Post Mortem

Climate change and global warming in Nagaland and the world

By Nagaland Post | Publish Date: 8/19/2018 12:14:39 PM IST

 It is evident from the international newsroom to the local dailies, that nature’s fury has been hard felt across the world. From the wildfires in the US state of California which has charred 1200 km2 of land area to the floods in Kerela that rendered more than a lakh people homeless, the number of natural calamities appears to be on the rise everywhere. 

Nagaland too has witnessed excess rainfall and soaring temperatures like never before. Summer in Dimapur is almost unbearable and the electricity demand rises with every increase in degree Celsius. The incessant rain generated massive soil erosion, which in turn cut-off vital highways. The state capital seems to be worst affected in terms of road connectivity. Increasing water levels triggered floods in several regions and raging rivers have claimed precious lives. 

In 2012, a report by the Indian Network for Climate Change Assessment projected an increase in temperature and rainfall in the North Eastern region within the next decade. The findings indicated that Nagaland would experience around 1.6oC - 1.8oC increase in temperature and 10-20% increase in precipitation between 2021-2050, as compared to 1961-1990 level. These projections appear to hold true given our present condition. It serves as a wake-up call for us and confirms the urgency to give global warming some serious attention. 

In a layman’s term, climate change and global warming is a process which causes the earth’s temperature to rise. It is mainly caused by human activities like burning of fossil fuel, deforestation and improper methods of waste management. When the earth becomes warmer, various changes occur in the climatic conditions. The normal pattern of rainfall, wind, humidity and the temperature is disturbed, and we witness abnormal geographical events.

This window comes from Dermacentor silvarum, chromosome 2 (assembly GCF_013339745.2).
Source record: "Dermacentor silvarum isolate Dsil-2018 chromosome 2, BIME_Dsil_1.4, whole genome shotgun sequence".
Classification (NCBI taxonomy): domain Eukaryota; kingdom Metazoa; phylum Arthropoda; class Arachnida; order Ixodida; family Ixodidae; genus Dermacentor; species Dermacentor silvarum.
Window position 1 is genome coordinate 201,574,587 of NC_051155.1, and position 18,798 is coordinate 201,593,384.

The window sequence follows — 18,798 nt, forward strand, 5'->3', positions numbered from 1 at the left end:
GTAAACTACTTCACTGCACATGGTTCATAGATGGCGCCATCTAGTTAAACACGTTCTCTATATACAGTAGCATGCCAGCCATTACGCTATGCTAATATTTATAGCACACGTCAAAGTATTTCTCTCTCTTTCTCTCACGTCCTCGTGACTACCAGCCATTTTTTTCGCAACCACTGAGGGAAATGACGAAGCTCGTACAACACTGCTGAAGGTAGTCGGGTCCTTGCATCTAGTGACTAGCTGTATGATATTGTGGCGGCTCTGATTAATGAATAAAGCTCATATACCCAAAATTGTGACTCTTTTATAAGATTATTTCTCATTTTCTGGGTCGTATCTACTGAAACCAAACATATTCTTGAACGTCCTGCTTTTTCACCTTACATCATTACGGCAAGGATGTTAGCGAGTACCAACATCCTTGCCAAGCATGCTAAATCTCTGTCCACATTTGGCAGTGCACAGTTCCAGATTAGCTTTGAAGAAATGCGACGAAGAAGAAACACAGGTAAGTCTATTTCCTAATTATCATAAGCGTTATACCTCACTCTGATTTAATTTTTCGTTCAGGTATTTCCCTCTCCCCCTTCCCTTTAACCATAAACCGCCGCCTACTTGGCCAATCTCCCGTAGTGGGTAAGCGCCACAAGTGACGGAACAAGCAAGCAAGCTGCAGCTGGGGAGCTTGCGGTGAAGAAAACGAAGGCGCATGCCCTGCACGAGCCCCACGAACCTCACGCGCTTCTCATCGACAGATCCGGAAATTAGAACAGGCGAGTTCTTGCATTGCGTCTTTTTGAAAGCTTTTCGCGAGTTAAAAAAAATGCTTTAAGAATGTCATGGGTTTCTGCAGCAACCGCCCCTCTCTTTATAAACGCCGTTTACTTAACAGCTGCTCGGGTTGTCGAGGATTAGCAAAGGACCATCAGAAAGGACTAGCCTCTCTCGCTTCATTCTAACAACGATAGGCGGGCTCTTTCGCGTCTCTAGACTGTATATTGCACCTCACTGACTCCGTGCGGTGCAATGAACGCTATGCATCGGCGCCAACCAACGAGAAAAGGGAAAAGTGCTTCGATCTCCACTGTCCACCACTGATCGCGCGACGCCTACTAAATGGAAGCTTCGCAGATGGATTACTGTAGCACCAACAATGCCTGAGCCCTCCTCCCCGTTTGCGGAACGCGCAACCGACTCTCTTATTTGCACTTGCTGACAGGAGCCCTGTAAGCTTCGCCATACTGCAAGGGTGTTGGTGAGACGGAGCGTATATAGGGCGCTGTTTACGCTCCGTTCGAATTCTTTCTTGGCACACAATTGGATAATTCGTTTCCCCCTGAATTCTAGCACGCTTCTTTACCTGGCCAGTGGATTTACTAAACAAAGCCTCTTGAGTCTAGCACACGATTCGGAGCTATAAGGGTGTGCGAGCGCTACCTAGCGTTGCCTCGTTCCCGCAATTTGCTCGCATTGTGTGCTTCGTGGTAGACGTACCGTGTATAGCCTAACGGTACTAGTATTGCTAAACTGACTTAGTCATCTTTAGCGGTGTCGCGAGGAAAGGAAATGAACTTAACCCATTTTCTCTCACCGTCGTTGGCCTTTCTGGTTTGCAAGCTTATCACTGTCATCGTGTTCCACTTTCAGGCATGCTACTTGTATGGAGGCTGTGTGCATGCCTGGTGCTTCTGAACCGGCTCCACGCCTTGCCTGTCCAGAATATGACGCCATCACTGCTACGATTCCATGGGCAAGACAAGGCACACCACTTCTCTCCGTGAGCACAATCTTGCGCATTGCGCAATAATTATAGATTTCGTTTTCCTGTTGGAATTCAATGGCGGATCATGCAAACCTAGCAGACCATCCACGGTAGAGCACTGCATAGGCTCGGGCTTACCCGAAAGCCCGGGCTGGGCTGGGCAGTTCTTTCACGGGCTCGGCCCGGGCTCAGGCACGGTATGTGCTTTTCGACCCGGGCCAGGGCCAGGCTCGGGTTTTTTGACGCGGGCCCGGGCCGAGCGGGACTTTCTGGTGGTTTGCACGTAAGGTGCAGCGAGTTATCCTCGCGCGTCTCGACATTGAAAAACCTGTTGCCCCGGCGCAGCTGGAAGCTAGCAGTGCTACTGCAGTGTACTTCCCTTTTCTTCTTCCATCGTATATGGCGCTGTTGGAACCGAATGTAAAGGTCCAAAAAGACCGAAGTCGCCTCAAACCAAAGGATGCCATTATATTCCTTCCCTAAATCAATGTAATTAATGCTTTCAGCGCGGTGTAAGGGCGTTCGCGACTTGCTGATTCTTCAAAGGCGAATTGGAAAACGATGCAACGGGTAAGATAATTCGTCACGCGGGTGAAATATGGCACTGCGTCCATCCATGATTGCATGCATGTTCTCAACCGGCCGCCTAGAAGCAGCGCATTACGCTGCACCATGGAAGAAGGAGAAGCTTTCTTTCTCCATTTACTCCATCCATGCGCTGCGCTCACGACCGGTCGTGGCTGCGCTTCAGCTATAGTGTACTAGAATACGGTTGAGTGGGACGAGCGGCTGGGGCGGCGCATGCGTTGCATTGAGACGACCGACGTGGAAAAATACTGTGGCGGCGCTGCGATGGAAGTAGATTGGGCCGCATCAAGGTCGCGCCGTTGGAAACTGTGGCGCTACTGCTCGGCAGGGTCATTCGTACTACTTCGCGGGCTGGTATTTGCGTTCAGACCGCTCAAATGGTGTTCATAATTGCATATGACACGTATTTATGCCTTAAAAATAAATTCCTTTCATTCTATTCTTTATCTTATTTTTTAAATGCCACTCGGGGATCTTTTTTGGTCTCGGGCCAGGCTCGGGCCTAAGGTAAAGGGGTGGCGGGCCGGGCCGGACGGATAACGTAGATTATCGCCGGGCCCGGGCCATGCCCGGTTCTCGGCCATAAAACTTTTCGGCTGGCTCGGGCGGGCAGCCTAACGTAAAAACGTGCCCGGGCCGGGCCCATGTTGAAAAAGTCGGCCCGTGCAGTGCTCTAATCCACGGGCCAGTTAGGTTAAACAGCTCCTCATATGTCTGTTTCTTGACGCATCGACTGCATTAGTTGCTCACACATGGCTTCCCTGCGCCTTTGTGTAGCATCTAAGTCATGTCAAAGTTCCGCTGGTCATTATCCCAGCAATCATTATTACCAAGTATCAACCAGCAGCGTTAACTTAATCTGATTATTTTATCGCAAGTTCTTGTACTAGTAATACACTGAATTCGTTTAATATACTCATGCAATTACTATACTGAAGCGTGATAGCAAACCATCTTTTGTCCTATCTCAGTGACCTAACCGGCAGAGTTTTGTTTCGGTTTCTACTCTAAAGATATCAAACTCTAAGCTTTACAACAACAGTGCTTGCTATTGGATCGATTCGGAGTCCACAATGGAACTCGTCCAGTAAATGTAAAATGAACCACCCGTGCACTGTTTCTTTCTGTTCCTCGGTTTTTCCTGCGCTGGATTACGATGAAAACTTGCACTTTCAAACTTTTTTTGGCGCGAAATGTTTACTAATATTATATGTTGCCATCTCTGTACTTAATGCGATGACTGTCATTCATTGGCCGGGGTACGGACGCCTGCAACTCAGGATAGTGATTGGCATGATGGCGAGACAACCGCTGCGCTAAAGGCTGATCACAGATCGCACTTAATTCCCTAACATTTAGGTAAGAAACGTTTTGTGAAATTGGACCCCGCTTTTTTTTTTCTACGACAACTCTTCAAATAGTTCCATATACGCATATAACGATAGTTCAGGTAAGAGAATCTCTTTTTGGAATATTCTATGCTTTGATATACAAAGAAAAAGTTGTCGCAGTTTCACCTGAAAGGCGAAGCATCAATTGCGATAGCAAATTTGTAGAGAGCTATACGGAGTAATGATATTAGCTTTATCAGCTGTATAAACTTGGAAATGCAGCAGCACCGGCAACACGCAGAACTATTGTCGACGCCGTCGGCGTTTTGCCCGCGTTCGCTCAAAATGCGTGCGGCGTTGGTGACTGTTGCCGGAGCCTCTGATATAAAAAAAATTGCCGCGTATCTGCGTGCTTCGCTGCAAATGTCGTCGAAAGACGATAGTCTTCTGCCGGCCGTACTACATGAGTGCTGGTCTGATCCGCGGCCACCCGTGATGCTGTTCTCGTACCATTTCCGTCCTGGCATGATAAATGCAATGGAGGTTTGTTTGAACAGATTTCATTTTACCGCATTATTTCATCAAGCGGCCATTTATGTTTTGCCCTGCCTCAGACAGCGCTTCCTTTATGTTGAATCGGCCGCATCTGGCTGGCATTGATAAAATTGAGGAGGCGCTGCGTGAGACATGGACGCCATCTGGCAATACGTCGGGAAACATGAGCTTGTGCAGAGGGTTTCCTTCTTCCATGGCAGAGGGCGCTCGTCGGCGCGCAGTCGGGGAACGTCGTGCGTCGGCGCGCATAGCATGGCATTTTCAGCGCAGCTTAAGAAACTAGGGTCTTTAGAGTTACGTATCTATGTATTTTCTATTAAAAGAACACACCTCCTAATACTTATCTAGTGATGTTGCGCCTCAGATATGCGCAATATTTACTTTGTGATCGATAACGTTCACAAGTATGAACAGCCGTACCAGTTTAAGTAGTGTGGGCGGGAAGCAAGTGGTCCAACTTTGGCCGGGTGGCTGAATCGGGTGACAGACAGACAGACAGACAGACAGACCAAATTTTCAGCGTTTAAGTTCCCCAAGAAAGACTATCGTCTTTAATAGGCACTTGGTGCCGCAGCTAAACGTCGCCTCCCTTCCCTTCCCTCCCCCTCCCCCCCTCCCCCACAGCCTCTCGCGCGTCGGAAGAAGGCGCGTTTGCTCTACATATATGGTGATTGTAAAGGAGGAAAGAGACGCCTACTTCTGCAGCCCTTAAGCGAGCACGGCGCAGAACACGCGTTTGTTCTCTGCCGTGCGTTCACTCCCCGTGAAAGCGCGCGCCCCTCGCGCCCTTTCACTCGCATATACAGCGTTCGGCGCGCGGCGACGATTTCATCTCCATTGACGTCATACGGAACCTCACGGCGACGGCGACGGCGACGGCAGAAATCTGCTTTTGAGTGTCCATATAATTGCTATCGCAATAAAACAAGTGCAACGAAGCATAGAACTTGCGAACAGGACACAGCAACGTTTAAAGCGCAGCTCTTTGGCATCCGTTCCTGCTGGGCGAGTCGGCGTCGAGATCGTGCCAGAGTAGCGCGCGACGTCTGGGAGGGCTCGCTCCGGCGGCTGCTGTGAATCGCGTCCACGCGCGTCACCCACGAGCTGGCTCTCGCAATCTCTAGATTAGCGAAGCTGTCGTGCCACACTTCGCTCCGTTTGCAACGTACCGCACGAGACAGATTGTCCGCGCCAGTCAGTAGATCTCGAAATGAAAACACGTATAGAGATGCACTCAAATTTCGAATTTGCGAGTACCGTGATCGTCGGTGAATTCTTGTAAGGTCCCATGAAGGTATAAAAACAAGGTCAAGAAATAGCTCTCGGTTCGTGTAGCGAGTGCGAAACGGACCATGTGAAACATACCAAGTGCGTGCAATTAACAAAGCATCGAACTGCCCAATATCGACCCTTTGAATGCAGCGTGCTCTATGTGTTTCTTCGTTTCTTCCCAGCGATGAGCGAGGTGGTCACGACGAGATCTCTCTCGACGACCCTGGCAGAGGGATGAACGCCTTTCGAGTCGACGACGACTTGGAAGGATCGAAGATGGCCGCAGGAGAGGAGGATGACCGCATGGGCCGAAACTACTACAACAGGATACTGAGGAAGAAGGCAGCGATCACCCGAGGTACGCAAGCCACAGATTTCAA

In December 2015, 195 countries signed the Paris Climate Agreement which aimed to limit the earth’s temperature from crossing 2oC of pre-industrial levels. Beyond this scientist say, the earth would see the worst extremes of global warming. To restrict global warming within this level, all participating countries resolved to reduce their greenhouse gas emissions. India committed to cut its fossil fuel consumption by 40%. The European Union also guaranteed to reduce its CO2 emissions. Recently, the city of Paris imposed a ban on plastic straws. It joins Vancouver, Seattle and Miami Beach along with Taiwan, the United Kingdom and Costa Rica in declaring war on plastics. From these examples, it is evident that the world is transitioning into a new era of a sustainable and clean environment. The question is, what are we Nagas doing about our environment here? 

Two visible factors that contribute to global warming in our state would arguably be the huge number of motor vehicles and the rising level of deforestation. Undoubtedly, Nagas love cars and owning one has become like a matter of prestige in the society. However, its use is complemented by the demand for fossil fuels which produces CO2. It is interesting to note that a normal tree can absorb 1 ton of CO2 over its lifespan whereas the average car emits about 6 tons of CO2 every year. Such a comparison reveals a negative trend and manifests the importance of savings trees and reducing our fuel consumption. 

(To be concluded)


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